To help you get started, here is a printable cleaning schedule template. You can print it and fill it out based on whatever works for you. You can even print a copy for each family member and list their chores on it. I find it works great to laminate it or put it in a clear sheet protector so I can erase and edit as needed.
If you aren’t a fan of columns, you can use the this option instead. You can print this blank copy and fill it out.
While I have 3 teenagers now, I’ve always felt there were jobs that even little 2 year old hands can help! The key is to find age appropriate chores for everyone. Keep in mind that if your kids aren’t used to doing chores, there will definitely be a learning curve. Show them grace and praise the good.
There are all kinds of chore charts and award systems out there, so try out a few different methods to see what works for you. I like to keep things simple, so my kids do things for a quarter. Clean out the car: you get a quarter. Put away the laundry: a quarter. Pick up trash in the yard: a quarter. You get the idea.
Pick Your Tools Wisely
The goal is to work smarter, not harder. A big help to that goal is to pick your tools wisely. You can get more done with less work if you aren’t vacuuming the same spot ten times.
Here are a few of my favorite cleaning products and tools:
Seriously, if you haven’t tried these, they will change your life. They are crazy absorbent, dry quickly, and collect dust like a champ. I like to use the white for dusting, blue for the bathroom, and yellow for the kitchen.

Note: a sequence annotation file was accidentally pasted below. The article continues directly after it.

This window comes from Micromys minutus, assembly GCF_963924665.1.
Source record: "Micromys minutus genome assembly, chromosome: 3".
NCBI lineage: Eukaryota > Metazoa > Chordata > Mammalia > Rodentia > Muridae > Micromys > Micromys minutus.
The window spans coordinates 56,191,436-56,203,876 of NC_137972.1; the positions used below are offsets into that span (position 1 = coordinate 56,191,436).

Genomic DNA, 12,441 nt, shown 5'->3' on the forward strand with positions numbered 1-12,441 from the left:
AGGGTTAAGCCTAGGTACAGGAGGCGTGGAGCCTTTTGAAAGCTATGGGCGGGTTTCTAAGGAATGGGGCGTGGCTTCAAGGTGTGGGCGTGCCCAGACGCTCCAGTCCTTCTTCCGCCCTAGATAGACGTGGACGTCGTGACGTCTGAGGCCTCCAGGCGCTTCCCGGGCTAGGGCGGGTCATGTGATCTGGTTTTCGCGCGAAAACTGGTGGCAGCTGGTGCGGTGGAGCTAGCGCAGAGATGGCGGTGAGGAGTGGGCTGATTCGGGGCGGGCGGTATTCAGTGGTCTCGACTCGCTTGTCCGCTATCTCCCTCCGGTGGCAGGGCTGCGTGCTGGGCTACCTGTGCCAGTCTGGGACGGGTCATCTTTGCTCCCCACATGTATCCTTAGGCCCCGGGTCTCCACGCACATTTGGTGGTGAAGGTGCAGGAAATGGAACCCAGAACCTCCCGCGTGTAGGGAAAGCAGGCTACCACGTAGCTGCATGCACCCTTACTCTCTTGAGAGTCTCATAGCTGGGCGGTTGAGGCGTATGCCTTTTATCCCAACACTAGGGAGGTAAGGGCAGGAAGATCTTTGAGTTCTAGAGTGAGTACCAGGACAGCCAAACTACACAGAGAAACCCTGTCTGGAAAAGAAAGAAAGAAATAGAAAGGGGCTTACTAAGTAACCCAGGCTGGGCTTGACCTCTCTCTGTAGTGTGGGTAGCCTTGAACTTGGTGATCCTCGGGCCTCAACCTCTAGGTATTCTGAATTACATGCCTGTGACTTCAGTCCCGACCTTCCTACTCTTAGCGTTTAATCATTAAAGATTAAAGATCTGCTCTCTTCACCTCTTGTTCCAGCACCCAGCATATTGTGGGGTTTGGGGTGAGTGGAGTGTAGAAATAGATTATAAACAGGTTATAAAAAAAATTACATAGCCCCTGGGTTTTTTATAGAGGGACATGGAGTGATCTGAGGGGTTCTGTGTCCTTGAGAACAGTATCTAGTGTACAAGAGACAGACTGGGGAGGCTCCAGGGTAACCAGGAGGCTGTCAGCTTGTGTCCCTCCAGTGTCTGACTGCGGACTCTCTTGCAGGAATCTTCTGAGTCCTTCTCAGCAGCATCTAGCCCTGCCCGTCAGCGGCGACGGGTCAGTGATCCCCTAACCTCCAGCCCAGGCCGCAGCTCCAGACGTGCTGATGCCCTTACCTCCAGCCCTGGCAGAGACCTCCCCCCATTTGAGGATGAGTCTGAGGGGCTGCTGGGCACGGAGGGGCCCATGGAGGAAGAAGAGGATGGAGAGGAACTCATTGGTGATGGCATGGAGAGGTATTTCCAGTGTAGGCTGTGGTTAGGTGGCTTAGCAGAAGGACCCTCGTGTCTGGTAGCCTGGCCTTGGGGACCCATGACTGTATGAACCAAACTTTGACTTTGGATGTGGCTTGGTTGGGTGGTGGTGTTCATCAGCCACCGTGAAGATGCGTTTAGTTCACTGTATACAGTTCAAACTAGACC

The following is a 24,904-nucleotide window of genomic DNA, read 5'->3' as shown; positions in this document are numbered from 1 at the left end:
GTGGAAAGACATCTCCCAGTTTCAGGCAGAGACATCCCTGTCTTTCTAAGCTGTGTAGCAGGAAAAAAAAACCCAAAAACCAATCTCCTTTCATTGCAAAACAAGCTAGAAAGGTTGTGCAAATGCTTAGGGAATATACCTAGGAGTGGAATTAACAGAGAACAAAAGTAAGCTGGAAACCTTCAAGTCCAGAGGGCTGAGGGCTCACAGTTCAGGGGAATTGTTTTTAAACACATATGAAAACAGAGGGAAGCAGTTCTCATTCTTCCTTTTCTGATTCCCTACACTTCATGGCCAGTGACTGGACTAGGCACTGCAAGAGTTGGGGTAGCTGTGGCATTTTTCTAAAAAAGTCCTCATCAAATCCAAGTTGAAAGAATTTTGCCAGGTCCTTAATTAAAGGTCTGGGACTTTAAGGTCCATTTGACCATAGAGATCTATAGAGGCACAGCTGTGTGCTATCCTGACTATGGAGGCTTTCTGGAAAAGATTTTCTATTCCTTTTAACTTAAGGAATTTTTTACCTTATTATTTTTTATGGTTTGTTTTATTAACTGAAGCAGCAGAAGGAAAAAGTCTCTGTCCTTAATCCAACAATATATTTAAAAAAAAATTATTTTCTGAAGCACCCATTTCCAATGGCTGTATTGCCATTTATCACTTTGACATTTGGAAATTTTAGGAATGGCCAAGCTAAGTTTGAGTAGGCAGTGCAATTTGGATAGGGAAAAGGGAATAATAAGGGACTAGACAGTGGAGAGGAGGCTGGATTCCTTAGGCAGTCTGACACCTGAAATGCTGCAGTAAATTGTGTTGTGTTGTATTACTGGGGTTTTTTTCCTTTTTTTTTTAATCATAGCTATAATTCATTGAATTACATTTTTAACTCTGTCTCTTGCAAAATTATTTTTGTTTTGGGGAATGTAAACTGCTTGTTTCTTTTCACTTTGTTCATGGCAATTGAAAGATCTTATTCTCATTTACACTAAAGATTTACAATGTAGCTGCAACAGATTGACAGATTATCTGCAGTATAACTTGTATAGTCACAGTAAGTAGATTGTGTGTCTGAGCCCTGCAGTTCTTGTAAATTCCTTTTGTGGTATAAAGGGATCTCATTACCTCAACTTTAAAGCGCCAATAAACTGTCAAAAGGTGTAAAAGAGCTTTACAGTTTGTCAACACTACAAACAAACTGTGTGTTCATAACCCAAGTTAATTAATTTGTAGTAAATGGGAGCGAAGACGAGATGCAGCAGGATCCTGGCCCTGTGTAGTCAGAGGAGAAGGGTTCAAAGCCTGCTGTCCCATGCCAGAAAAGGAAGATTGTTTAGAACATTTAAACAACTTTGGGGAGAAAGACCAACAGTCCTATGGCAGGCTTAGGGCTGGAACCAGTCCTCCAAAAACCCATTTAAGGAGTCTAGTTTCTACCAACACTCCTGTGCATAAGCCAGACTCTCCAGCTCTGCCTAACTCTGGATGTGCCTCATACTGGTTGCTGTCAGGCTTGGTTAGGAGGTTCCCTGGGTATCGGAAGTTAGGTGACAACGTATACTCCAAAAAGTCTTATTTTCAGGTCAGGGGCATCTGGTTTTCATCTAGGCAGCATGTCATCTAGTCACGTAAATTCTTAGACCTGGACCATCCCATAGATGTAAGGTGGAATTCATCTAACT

Tip: to prolong their life, don’t put them in the dryer.
While I often use Mircrofiber clothes for dusting, I really love using Swiffer dusters for picture frames, knick knacks, books, etc. It can quickly get in between gaps and speeds the whole process up.
I know this item just made the organic crowd cringe, but hear me out. I have tried to clean my shower with baking soda and vinegar. I have scrubbed on my hands and knees and it still looked gross. Then I saw this magical bottle at Publix. It had a coupon for .75/1 attached right to the bottle. It was on sale…. practically begging me to buy it. I sprayed down my shower and went to bed. The next morning, it looked like I had cleaned for hours. My grout had not been that white since the day we moved in.
Still not convinced? You can go here for homemade organic cleaner recipes. They work well too.
To maintain this beautiful shower you have two options: spray it down every couple of days or grab a quick drying towel. After you are finished using the shower quickly dry it with the towel. There won’t be any build up.
This is by far one of the best cleaning purchases I have ever made. It has amazing suction and is so much easier to quickly grab than the big vacuum. Plus even little kids will want to help use it!
A vacuum will be the most expensive cleaning tool you purchase (unless you hire a maid). It’s worth it. This is not something to skimp on. You can buy that $20 vacuum and after you use it, it will still look like you still need to vacuum. Save yourself and frustration and make the splurge.
This is all of the things we love about microfiber clothes (super absorbent, quick drying, etc.) in mop form. The best part is that you can remove the head and throw it in the washing machine.
See more frugal living tips.